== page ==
The second edition of the Cultural and Creative Cities Monitor shows how well 190 cities in 30 European countries perform on a range of measures describing the ‘Cultural Vibrancy’, the ‘Creative Economy’ and the ‘Enabling Environment’ of a city.
The study highlights that Budapest, with its population of more than one million, has achieved a remarkable 87.3 percent level for job creation in the creative sector, well above the EU average. According to the report, Budapest also outperformed the EU average of 34.5 percent in the creative economy, which is how the creative industries contribute to the city’s employment capacity.
In the case of Győr, dynamic development and innovative character of the city made it one of the largest economic and industrial centers of Hungary. Besides numerous cultural programs and festivals, the outstanding regional role of the Győr Ballet Company and the Győr National Theater were mentioned.
Pécs was highlighted due to its multi-ethnic and multicultural composition, which “opens the door” to non-EU Balkan countries. The city’s efforts to protect the culture of minorities and its attitude towards refugees from the Balkan war were also appreciated. The Zsolnay Cultural Quarter is also listed on the UNESCO World Heritage List.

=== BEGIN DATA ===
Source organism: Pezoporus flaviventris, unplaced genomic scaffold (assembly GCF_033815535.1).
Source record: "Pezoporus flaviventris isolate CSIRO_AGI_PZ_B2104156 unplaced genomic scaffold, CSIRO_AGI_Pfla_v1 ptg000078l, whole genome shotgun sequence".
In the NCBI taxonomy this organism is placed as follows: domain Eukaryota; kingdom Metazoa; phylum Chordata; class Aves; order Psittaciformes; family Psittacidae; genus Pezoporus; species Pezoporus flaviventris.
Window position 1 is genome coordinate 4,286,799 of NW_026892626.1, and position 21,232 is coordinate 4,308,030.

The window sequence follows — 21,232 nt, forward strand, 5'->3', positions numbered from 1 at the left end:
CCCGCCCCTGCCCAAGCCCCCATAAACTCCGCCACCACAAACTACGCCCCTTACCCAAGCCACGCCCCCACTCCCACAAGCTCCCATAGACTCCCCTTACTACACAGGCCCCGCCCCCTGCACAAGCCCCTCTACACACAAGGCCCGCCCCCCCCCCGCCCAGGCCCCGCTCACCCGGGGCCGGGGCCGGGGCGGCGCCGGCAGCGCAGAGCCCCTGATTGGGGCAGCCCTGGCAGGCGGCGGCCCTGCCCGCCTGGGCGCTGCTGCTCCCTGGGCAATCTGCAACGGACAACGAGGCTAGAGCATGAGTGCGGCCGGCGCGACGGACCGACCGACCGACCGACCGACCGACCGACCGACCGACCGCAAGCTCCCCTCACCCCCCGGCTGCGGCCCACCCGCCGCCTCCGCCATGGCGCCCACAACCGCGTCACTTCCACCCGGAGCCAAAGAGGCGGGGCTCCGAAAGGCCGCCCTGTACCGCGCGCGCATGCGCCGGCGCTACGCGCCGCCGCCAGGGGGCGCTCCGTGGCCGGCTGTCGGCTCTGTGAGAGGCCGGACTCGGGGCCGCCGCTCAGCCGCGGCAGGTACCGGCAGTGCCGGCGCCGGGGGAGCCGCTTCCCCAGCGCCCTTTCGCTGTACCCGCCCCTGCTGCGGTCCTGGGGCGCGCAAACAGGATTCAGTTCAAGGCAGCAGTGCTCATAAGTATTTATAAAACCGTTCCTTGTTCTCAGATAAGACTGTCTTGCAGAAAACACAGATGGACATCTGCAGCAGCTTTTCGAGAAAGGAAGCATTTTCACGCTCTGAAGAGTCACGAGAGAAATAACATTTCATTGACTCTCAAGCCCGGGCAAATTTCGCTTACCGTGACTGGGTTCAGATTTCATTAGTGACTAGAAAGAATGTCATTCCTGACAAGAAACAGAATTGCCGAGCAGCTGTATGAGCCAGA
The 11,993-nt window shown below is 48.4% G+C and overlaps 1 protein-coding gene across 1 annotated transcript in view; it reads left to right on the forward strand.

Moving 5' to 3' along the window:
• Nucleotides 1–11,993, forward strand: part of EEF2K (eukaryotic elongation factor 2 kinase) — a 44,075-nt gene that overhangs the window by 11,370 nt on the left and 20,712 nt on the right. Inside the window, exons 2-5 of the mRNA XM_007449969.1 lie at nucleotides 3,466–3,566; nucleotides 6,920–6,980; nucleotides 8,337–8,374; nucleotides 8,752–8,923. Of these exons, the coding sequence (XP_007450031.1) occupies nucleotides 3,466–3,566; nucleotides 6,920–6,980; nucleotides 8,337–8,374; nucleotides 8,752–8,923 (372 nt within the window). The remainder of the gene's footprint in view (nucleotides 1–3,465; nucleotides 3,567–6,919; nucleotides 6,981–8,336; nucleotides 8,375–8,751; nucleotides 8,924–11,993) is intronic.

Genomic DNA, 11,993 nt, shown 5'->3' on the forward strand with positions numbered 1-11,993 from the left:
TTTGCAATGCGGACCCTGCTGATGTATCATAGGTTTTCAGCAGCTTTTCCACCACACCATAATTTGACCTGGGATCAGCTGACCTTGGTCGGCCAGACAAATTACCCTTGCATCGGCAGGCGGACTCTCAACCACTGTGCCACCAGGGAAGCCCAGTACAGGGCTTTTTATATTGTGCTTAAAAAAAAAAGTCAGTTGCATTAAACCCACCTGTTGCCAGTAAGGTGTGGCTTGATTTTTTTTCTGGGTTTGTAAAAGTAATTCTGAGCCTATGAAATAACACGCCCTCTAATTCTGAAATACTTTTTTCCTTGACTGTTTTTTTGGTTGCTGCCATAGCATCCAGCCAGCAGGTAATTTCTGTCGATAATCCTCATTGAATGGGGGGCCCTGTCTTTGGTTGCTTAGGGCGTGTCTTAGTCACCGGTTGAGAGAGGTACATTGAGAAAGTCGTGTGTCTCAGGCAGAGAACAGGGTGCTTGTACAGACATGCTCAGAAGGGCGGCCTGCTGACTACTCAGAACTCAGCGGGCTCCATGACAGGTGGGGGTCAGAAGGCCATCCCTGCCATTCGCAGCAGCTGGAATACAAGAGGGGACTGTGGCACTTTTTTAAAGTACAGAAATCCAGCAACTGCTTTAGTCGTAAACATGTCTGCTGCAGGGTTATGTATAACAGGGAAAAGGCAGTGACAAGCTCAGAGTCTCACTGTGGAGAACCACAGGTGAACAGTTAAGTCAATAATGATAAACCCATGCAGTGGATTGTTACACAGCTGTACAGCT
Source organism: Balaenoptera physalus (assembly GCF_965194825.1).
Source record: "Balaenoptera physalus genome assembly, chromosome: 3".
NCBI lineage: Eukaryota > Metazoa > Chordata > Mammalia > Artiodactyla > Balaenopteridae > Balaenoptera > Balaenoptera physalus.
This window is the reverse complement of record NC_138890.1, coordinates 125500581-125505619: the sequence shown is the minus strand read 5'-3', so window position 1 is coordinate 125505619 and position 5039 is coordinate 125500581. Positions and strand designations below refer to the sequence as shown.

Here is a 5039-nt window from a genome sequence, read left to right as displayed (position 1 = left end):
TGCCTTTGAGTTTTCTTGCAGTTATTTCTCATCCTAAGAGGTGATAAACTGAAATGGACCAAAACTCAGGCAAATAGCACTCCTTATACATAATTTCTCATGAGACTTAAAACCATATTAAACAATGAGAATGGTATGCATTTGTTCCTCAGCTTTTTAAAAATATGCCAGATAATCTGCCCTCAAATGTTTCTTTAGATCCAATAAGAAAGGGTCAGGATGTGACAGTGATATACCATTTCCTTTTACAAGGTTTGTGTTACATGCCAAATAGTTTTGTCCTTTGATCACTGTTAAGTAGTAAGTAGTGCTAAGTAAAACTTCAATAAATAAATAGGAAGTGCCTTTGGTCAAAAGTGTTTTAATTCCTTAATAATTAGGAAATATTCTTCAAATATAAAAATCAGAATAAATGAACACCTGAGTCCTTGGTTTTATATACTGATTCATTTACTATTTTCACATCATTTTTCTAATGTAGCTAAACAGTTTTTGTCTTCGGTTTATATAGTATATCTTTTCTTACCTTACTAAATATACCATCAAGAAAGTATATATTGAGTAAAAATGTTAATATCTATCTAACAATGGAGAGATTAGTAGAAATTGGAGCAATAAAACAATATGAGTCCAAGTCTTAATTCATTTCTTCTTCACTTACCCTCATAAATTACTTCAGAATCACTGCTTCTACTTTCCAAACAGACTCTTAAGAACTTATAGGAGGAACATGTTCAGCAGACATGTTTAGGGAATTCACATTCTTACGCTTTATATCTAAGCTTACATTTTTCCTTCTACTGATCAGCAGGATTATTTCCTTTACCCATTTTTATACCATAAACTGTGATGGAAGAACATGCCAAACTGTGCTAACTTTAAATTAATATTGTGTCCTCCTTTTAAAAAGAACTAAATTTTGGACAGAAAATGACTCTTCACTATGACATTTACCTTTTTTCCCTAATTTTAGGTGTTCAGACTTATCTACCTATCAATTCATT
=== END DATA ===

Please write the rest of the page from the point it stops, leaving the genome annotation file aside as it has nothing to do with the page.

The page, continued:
Szeged as a university city has a significant historical heritage and cultural value. The 85-year-old Szeged Open-Air Games is one of the most prominent cultural venues in the country.
Veszprém, which will be one of the cultural capitals of Europe in 2023, was first included in the cultural and creative cities due to its several cultural institutions, including museums, art galleries, theaters, and many of its world-famous music festivals including VeszprémFest and the Veszprém Street Music Festival.
Debrecen was included as one of the most important cultural centers of Hungary for the first time. MODEM Center for Modern and Contemporary Art, one of the largest exhibition venues in Hungary, the Béla Bartók International Choir Competition, the Debrecen Flower Carnival and the Campus Festival were highlighted as main points of cultural importance.
The document also reported employment growth in the cultural and creative sectors, particularly in cities in north and eastern central Europe: Budapest (Hungary), Tallinn (Estonia) Vilnius (Lithuania) Krakow and Wroclaw (Poland) and Tartu (Estonia), with an average of 12 percent annual growth.
The listed cities are more prosperous, and there is a positive and significant correlation between the cultural and creative indicators of the cities and the income level of the people within them.